An update to the role of inflation in the game of baseball and a look at teams Opening Day payrolls and previous year revenues.
Earlier in the year and during the offseason, I helped Kevin Creagh from The Point of Pittsburgh in calculating inflation with respect to payroll in the game of baseball and then looked at the Pirates payrolls from 2010-2018 and compared the inflation adjusted numbers between the Pirates and the rest of the league. In April, Forbes released their business of baseball numbers which provides a quick look into a team’s revenue, costs, and profits. It’s an estimate, but it’s the best publicly available estimate that there is.
When originally looking at inflation, I simply created a market basket of opening day payrolls and created an inflation rate based off of that. I looked at two different approaches in adding payroll to the mix:
- Adjusting a payroll market basket and a revenue market basket with base year 2018 (payroll ends in 2018 so keep everything in those dollars)
- Take the difference between the revenue and payroll (essentially an expenditure) and use that in creating the inflation, again with dollars in 2018
The results gave an average, in 2019, of 41 percent payroll/revenue and 40.6 percent payroll/revenue. The results were similar, and number two does make some sense, but as revenue has increased faster than payroll (thanks BAM), I decided to go with number one as the basis.
Adding in 2019 to the data, we get the following Pittsburgh Pirates payroll’s in 2018 dollars:
|Pirates Opening Day Payrolls 2010-18|
|Year||Nominal Payroll||Deflator||Real Payroll|
The Pirates payroll of $74.8 million is a payroll of $75.5 million in today’s dollars. We already knew the low totals and the Pirates reasoning of their arbitration class, but here’s their respective revenues (note, the year is year+1 so 2010 is the revenue from Forbes in 2009):
|Pirates Nominal and Real Revenue|
|Year||Team||Nominal Revenue||Delfator||Real Revenue|
|2010||Pirates||$ 145,000,000.00||0.60||$ 243,264,665.99|
|2011||Pirates||$ 160,000,000.00||0.68||$ 233,613,693.37|
|2012||Pirates||$ 168,000,000.00||0.64||$ 261,131,008.48|
|2013||Pirates||$ 178,000,000.00||0.69||$ 258,711,809.64|
|2014||Pirates||$ 204,000,000.00||0.72||$ 284,387,151.31|
|2015||Pirates||$ 229,000,000.00||0.79||$ 288,142,802.64|
|2016||Pirates||$ 244,000,000.00||0.85||$ 287,631,641.65|
|2017||Pirates||$ 265,000,000.00||0.91||$ 290,481,333.78|
|2018||Pirates||$ 258,000,000.00||0.96||$ 269,863,636.36|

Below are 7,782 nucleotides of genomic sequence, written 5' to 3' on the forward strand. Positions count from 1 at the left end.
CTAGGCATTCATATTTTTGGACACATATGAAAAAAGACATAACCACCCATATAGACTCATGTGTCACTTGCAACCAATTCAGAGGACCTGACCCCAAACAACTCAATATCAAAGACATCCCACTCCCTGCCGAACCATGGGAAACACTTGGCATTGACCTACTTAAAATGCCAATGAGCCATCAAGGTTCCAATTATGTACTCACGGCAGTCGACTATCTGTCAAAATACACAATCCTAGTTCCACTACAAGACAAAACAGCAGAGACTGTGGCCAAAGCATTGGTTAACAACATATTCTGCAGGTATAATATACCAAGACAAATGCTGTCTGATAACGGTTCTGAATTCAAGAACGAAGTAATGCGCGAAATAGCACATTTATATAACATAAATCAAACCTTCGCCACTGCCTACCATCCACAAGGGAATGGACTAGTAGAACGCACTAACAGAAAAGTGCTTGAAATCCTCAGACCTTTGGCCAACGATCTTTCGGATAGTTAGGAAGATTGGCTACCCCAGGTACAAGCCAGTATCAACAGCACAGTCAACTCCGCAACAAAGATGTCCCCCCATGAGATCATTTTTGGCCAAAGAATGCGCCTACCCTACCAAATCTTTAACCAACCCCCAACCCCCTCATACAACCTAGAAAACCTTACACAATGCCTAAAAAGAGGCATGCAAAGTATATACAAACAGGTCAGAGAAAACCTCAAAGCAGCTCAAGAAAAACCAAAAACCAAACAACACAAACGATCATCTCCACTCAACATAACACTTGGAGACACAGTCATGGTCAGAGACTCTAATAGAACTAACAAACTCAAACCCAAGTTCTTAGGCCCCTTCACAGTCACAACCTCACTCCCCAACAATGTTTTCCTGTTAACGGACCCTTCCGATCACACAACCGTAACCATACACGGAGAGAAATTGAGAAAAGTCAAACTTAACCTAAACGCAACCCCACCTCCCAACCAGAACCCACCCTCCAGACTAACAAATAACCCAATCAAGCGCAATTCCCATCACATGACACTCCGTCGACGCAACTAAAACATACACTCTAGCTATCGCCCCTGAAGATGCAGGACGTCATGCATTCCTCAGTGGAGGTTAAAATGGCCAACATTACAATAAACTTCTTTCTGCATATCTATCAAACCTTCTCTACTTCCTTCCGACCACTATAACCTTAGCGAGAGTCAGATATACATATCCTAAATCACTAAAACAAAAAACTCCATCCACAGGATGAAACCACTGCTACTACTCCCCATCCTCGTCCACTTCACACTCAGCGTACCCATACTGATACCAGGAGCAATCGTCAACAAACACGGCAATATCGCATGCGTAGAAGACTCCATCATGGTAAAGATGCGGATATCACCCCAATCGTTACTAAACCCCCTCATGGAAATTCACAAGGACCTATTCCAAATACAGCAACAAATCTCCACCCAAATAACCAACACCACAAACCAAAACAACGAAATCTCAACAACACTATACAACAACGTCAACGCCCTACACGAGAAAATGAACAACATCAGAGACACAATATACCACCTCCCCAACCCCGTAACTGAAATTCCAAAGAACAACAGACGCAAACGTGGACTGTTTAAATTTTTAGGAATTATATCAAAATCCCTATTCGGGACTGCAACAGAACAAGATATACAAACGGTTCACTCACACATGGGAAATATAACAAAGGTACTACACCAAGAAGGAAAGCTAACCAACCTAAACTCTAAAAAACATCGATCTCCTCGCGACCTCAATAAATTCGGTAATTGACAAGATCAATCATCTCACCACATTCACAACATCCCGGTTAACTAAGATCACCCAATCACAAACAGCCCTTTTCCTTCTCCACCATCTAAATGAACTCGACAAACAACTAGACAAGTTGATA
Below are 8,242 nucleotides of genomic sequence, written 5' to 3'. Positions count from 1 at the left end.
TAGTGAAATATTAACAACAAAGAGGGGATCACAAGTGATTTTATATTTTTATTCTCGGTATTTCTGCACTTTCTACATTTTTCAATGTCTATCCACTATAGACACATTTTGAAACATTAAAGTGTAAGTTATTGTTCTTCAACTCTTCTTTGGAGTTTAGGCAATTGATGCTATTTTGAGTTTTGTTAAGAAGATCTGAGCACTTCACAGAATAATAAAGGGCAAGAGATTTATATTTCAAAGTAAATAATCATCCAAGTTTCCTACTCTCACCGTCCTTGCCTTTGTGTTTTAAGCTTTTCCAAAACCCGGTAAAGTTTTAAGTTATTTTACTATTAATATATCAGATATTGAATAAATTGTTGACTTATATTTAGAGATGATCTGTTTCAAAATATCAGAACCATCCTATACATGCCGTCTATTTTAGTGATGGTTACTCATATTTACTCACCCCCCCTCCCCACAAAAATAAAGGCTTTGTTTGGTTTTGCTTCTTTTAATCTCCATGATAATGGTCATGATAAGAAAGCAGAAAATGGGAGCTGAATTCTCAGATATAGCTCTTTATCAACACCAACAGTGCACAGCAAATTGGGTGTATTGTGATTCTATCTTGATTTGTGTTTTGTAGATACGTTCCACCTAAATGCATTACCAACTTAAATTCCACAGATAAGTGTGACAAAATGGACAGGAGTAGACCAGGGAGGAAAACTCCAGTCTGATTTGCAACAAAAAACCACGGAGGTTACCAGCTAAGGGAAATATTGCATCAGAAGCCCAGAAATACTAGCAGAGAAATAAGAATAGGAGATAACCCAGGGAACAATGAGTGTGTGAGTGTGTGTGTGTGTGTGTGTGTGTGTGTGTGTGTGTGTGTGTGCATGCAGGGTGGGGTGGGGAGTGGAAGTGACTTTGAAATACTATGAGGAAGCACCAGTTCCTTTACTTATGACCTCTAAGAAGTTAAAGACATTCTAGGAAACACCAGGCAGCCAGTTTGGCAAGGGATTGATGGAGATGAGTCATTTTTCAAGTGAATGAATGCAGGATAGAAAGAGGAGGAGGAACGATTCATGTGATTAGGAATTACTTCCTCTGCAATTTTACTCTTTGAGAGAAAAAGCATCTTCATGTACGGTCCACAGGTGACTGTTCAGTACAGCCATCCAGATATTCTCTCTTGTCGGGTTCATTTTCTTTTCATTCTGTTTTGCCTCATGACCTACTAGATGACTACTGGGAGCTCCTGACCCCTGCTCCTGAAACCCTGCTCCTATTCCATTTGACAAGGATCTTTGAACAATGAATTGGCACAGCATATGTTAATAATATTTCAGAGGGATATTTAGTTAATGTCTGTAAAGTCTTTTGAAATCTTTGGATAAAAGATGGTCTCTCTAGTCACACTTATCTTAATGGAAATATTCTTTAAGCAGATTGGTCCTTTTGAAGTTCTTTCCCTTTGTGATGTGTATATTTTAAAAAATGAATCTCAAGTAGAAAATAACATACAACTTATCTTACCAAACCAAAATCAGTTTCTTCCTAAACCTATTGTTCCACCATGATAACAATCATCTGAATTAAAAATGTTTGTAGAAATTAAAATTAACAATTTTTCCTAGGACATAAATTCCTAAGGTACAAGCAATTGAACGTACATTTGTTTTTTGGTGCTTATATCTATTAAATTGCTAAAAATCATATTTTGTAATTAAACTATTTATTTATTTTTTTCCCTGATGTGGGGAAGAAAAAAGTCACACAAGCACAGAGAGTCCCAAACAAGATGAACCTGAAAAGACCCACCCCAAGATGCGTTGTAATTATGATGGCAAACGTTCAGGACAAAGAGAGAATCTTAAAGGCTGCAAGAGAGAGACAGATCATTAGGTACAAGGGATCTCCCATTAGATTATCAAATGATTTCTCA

|2019||Pirates||$ 254,000,000.00||1.00||$ 254,000,000.00|
The team has seen a decline in their revenue, in part because of their decline in popularity and attendance leading into each season. Decline in revenue equaling a decline in payroll makes sense financially, but let’s look at payroll as a percent of revenue:
|Pirates Real Payroll/Revenue|
|Year||Real Revenue||25-Man Real Payroll||Payroll/Revenue|
|2010||$ 243,264,666||$ 56,602,714||23.3%|
|2011||$ 233,613,693||$ 59,472,236||25.5%|
|2012||$ 261,131,008||$ 70,185,131||26.9%|
|2013||$ 258,711,810||$ 85,381,642||33.0%|
|2014||$ 284,387,151||$ 85,325,006||30.0%|
|2015||$ 288,142,803||$ 97,505,770||33.8%|
|2016||$ 287,631,642||$ 104,172,107||36.2%|
|2017||$ 290,481,334||$ 95,076,668||32.7%|
|2018||$ 269,863,636||$ 86,340,000||32.0%|
|2019||$ 254,000,000||$ 75,563,636||29.7%|
The Pirates decreased their payroll per revenue by 2.3 points this season and are down 6.5 points since 2016, and that drives a main problem. The long run average is 41.0 percent over this decade period, and the Pirates high is 36.2 percent, 4.8 points below the average. This season the club is 11.3 points, having the second lowest percentage (ahead of only the Tampa Bay Rays). Over the last decade, the Pirates average rank is 26.7th in payroll/revenue, certainly looking to be underfunding the team compared to the league.
Since the front office always refers to “market appropriate resources” let’s compare the bottom five teams according to the MLB CBA and their 2019 Real Payroll/Revenue:
|Bottom Five Market Score|
|Market Score||Team||Real Payroll/Revenue|
The Pirates are below every team in the bottom five of market score, and among the four other teams, only the rebuilding Royals are below the average number of 41 percent. This team, with the amount of players being pre arbitration eligible and being arbitration eligible for the first time in 2020, is the time to build and spend on free agents. In a couple of years this group will be expensive and payroll will artificially grow from the raises each player will get. But for 2019, the club looks to be underfunded, especially when they look to compete for the playoffs.